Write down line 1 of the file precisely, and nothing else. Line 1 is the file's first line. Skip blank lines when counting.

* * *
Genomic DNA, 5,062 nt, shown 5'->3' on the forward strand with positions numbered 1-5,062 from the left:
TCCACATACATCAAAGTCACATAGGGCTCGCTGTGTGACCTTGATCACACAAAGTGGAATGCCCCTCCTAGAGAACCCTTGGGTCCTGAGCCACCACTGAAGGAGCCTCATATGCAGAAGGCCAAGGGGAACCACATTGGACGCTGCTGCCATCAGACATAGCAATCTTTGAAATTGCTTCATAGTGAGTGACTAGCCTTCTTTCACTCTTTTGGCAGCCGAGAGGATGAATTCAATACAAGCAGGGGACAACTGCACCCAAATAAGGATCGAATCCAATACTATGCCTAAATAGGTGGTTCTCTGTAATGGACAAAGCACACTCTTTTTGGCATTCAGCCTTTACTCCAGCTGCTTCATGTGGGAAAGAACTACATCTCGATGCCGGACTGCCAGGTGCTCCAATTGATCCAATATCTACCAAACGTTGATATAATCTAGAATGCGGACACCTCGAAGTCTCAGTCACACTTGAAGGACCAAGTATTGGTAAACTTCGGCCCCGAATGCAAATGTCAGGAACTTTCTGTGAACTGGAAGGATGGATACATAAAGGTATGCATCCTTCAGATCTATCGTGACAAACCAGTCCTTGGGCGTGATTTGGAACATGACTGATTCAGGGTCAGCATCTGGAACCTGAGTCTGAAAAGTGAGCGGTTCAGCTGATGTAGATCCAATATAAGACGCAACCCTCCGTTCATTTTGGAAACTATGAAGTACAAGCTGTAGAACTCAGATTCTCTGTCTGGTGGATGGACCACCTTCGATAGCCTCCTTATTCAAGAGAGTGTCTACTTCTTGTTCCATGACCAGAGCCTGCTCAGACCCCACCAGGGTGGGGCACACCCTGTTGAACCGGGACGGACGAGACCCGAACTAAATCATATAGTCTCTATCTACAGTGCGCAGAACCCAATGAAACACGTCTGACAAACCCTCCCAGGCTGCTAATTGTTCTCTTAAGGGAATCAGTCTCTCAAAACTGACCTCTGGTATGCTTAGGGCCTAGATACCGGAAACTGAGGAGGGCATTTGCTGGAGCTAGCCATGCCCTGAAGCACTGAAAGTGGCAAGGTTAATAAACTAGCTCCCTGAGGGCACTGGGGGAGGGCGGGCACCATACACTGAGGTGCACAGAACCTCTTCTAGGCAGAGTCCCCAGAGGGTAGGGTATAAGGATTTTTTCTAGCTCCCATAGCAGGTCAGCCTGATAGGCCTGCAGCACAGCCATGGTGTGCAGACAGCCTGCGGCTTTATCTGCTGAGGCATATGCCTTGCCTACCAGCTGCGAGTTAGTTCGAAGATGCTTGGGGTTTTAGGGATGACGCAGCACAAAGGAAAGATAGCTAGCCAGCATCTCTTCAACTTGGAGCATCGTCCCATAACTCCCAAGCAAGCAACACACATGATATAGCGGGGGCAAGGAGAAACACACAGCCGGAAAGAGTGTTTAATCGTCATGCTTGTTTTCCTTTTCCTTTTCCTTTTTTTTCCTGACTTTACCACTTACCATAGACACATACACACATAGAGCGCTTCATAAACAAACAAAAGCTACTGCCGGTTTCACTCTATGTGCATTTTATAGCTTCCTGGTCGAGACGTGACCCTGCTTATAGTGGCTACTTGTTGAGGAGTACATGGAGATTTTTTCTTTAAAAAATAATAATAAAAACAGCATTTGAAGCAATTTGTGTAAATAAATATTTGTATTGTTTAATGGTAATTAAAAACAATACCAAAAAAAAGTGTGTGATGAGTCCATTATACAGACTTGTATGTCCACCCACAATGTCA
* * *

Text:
Genomic DNA, 5,062 nt, shown 5'->3' on the forward strand with positions numbered 1-5,062 from the left: